Stress & Recovery – How to Cope with Stress

Stress & Recovery – How to Cope with Stress

Hello there! Today was my first time attending a research conference. It’ll be a 2-day conference on ageing and resilience. I’m quite interested in positive psychology and stress, so I managed to absorb quite some information today!

At the same time, recently I’ve been listening to the audiobook “I Know What To Do, So Why Don’t I Do It?” by Nick Hall, who’s a prominent psychoneuroimmunologist. I’ve gotten quite some takeaways from the book, but one thing that I found relevant to the stuff I learnt about resilience today was the importance of recovery.

 

stress

In this day and age when facing great amounts of stress in work/life seems almost unavoidable, the way to reduce the pressure on society is not (only) to reduce the amount of stress people are facing, but to teach them ways to recover their resources in equal amounts which stress has deteriorated. If you faced 25% amount of stress, you need to recover and reduce that same amount back to baseline. While he did not explicitly mention the ways in which you could reduce stress, some intuitive ways are: exercise (impt!!), sleep, 20-min walk in nature, travel, listen to music, quality time with friends, and engaging in your favorite hobbies.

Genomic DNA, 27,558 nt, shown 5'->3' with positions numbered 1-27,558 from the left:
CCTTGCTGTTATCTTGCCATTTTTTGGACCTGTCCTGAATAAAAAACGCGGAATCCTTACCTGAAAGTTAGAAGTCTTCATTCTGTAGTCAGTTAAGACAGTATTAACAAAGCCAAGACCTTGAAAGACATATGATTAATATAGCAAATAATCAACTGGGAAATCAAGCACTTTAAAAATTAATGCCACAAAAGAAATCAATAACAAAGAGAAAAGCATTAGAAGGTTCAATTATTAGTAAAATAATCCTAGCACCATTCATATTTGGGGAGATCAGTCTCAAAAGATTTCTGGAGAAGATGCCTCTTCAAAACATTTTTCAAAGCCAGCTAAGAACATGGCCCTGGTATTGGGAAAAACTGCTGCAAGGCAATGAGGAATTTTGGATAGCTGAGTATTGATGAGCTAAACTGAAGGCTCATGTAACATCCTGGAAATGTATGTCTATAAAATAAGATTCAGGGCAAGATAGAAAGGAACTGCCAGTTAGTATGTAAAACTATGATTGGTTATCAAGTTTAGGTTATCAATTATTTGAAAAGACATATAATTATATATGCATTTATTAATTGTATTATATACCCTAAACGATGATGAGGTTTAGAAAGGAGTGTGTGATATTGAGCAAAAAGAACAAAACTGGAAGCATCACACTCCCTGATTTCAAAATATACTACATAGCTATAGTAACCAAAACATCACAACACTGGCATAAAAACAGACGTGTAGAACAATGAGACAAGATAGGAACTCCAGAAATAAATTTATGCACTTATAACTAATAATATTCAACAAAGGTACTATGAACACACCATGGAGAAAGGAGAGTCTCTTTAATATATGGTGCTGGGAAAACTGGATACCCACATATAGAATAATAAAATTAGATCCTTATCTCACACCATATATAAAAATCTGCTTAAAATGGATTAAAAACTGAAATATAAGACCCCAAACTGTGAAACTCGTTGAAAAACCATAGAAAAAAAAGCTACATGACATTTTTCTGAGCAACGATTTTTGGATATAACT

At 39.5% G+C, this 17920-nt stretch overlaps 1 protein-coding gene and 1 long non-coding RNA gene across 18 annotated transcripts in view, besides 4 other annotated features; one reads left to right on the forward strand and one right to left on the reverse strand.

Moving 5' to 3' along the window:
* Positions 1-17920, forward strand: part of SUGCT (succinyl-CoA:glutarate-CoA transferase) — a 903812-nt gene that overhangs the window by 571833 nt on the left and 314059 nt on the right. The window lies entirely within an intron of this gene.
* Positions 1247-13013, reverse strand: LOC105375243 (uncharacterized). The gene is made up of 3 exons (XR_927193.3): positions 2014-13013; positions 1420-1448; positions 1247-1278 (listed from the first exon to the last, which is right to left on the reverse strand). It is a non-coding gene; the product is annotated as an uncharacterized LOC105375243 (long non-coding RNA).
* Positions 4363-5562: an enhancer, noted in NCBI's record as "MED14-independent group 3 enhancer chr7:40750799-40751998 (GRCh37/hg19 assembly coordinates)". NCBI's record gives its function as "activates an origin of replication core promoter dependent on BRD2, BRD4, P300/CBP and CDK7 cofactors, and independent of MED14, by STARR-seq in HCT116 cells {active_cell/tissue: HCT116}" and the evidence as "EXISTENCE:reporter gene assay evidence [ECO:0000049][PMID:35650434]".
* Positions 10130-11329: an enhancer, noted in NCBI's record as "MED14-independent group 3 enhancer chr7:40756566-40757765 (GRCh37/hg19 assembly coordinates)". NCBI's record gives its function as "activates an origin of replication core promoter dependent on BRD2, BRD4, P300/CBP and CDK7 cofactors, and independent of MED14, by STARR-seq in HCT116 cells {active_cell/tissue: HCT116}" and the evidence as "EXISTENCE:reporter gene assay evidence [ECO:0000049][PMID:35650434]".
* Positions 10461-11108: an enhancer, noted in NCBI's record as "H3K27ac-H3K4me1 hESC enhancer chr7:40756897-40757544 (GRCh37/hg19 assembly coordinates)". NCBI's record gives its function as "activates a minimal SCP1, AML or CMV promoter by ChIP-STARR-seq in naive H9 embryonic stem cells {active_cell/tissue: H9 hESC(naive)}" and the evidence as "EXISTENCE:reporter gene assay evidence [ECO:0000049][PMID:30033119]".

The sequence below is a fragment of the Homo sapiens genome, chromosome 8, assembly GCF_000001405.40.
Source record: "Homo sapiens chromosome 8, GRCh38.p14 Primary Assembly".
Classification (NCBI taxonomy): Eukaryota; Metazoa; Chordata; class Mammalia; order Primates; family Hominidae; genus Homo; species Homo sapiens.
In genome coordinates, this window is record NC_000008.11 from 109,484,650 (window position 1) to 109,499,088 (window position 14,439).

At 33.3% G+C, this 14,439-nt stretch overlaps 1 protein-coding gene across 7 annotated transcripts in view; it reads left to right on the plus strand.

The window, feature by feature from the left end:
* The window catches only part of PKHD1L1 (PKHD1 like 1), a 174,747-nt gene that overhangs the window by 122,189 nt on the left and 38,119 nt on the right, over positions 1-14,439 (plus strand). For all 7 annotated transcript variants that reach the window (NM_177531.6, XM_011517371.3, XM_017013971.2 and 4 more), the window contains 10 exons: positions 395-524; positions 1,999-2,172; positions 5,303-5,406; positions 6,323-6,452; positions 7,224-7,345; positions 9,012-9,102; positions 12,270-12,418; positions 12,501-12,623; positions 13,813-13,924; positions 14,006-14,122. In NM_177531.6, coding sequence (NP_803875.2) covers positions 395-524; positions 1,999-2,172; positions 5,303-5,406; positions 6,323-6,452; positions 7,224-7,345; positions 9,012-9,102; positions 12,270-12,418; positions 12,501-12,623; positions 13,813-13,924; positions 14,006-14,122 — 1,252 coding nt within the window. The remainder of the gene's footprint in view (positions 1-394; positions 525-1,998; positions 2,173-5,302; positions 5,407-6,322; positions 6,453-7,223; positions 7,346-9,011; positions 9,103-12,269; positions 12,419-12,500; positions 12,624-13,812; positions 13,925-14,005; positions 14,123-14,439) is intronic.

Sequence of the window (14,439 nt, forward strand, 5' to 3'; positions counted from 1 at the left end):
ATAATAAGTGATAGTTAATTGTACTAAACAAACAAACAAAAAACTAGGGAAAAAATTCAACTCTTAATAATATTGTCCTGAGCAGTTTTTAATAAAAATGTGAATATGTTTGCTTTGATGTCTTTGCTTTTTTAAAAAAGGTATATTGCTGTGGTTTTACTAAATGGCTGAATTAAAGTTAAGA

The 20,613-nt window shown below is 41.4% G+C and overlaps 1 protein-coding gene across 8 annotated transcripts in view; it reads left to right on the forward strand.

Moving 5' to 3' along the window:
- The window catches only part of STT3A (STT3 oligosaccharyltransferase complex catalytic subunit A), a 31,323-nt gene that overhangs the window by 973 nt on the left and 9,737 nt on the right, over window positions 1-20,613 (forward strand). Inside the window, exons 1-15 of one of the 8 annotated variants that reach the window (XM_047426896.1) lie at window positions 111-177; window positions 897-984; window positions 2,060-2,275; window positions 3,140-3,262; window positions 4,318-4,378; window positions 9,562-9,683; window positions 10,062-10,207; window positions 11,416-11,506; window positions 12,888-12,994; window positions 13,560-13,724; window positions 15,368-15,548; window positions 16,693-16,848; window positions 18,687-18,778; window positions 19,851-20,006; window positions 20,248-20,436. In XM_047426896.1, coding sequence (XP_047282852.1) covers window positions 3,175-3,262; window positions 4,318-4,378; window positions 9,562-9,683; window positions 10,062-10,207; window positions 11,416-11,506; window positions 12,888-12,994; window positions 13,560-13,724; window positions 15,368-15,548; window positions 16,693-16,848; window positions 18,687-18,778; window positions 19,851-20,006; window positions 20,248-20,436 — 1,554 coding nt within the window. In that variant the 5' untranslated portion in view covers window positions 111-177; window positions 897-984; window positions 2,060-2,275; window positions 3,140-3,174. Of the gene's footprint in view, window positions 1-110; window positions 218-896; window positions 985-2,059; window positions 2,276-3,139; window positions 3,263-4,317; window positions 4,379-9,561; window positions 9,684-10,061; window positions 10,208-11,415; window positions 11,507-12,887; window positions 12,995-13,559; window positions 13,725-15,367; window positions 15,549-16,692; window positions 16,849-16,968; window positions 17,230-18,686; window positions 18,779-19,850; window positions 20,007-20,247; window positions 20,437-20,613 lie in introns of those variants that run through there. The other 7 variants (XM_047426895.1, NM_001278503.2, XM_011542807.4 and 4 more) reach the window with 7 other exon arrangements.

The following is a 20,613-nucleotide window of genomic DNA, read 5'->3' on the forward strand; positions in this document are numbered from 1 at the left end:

stress

Many have the opinion that stress is all negative. While extreme amounts of stress may be debilitating, some stress is necessary to push us forward and help us grow. If you were to wrap a child’s legs in bubble wrap and didn’t allow the child to place stress on his legs or walk, he would grow up with really weak muscles in his legs because they did not get the chance to adapt and get stronger in the face of force and stress acting on it. Thus, a healthy amount of stress will do us good. At the same time, facing long-term stressors will have ill effects on our physical and mental health, which is why we need to learn to play, relax and enjoy as much as we work. Doing so would promote recovery, and return our stress levels back to its original state after having fulfilled its role.

 

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